The usual in-place testing of a filtering system includes introducing a trace or test agent in the form of an aerosol upstream of the filtering system, the particles of which are dispersed uniformly over the upstream face area of the filter stage being tested. An upstream sampling device is positioned in close proximity to the upstream face of the filter to determine the trace agent concentration admitted to the filter. Any particles which penetrate the body of the filter or leak through the gasket or filter frames, etc., pass into the downstream region of the filter stage where it is thorougly mixed with the filtered air. A sample of this filtered mixture is withdrawn to determine the trace agent concentration therein for comparison with the upstream trace agent concentration to calculate the extent of leakage, if any, of the filter stage. In order to assure adequate dispersion of the trace agent within the airstream to obtain a representative trace agent concentration in the above discribed procedure, the trace agent must be introduced into the airstream a distance equaling at least 10 duct diameters upstream of the filter stage being tested. Likewise, the representative sample of trace agent concentration penetrating the filter stage must be withdrawn a substantial distance downstream therefrom.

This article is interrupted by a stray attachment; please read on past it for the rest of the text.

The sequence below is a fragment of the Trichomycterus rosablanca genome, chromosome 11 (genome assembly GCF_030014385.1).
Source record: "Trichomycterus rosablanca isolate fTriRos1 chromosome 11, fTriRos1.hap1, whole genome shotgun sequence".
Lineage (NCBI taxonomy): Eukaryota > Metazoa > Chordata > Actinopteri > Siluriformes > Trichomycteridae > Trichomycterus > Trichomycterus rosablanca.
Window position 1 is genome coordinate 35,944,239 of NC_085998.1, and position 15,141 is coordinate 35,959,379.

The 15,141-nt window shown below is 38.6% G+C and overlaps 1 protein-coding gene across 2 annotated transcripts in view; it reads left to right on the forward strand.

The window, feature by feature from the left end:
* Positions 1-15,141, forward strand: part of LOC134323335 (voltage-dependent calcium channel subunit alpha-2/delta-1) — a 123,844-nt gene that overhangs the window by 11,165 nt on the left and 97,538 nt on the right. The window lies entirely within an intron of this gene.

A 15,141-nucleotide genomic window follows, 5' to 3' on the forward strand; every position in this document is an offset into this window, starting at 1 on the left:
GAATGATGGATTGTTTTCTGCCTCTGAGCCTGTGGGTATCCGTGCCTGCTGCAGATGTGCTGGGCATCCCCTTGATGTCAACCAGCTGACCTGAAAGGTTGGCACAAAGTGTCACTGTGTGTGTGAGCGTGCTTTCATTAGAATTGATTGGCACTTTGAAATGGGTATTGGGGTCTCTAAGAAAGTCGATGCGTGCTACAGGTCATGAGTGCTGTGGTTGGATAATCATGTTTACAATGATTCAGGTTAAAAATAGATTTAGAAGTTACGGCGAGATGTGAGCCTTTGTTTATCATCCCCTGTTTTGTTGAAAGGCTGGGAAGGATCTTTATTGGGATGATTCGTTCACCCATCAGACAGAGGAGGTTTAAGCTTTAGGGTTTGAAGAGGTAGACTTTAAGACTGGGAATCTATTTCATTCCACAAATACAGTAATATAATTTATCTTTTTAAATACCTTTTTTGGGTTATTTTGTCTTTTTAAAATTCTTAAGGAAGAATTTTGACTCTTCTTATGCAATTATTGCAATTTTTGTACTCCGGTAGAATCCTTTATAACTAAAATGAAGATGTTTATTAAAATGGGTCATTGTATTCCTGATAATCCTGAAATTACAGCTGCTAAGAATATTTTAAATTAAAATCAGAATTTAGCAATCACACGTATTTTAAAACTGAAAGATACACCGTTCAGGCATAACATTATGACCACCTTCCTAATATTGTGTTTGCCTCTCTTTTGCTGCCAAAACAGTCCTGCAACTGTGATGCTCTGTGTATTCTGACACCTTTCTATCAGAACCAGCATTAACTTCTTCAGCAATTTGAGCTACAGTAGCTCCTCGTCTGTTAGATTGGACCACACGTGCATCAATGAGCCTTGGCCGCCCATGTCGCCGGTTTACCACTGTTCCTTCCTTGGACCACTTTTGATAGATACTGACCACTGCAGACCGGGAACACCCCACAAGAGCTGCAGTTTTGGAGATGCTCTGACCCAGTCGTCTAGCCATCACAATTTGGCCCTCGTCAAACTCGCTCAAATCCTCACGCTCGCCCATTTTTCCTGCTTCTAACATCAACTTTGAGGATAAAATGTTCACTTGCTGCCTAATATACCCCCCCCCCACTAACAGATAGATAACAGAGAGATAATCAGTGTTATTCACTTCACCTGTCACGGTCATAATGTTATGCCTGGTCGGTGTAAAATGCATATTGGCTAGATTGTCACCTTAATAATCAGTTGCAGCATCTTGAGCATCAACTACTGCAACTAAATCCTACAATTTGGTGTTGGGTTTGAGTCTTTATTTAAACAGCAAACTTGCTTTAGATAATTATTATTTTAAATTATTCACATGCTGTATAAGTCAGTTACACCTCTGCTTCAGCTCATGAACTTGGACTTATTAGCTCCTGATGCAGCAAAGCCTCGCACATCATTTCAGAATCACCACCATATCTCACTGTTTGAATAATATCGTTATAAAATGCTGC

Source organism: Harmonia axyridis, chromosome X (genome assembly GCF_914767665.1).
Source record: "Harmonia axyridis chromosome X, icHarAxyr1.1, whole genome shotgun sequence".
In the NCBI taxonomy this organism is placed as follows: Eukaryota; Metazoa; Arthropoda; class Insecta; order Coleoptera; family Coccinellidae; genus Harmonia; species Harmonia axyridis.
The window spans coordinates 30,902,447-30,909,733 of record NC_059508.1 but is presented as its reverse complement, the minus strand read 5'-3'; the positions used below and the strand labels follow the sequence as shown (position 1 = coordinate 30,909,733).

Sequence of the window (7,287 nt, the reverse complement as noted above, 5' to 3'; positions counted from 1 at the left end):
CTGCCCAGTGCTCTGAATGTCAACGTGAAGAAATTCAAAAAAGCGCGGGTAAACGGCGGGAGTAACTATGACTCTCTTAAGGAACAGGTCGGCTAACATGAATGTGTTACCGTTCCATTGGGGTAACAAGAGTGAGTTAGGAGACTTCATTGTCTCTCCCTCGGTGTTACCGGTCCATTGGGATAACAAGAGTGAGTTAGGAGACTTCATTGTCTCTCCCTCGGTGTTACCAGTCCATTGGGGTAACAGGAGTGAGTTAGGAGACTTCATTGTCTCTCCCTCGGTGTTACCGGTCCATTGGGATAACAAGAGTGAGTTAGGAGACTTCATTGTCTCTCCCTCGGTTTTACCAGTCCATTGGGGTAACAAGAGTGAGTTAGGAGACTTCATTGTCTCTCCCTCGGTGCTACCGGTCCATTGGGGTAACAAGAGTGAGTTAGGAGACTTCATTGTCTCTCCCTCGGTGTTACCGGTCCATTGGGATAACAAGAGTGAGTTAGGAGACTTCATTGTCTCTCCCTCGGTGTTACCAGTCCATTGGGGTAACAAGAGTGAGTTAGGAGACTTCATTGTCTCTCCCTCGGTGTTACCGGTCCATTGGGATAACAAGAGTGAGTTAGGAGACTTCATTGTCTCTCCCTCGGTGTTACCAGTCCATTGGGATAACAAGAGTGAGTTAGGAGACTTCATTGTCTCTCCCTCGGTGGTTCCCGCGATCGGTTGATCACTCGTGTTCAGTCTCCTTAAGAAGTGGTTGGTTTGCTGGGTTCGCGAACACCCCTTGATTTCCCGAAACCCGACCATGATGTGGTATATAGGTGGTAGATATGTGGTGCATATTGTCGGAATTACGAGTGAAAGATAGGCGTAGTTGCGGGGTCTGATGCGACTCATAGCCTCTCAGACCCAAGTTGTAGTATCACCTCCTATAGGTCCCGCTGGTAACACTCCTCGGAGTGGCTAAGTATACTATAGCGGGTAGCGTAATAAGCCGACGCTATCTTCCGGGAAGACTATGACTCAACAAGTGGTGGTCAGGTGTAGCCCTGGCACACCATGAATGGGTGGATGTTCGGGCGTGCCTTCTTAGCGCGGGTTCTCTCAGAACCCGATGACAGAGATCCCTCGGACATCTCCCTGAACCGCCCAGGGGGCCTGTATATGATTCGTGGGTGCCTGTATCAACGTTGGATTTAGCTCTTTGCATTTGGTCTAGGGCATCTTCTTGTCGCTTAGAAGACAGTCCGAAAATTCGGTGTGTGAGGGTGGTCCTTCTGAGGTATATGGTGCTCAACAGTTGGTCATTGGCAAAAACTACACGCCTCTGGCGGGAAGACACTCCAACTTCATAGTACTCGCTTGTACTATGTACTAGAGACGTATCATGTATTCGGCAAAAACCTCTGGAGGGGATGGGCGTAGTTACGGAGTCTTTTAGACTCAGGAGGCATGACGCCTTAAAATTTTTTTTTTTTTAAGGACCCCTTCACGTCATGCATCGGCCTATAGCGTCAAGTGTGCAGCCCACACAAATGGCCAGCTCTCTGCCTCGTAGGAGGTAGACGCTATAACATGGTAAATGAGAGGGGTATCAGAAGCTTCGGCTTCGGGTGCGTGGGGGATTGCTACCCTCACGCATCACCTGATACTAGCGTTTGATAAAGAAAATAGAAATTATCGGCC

As heretofore mentioned, a nuclear air cleaning system usually contains two or more filter stages in series in the same container. This physical arrangement, which is dictated by space limitations and cost considerations and cannot accommodate the space requirements of the procedure described above, coupled with the laminar air flow between the stages poses special problems in an in-place testing procedure. Specifically, it is difficult to obtain uniform distribution of the trace agent within the airstream between two adjacent filter stages in order to obtain an adequate dispersion for a single point representative penetration sample taken downstream of the filter stage being tested.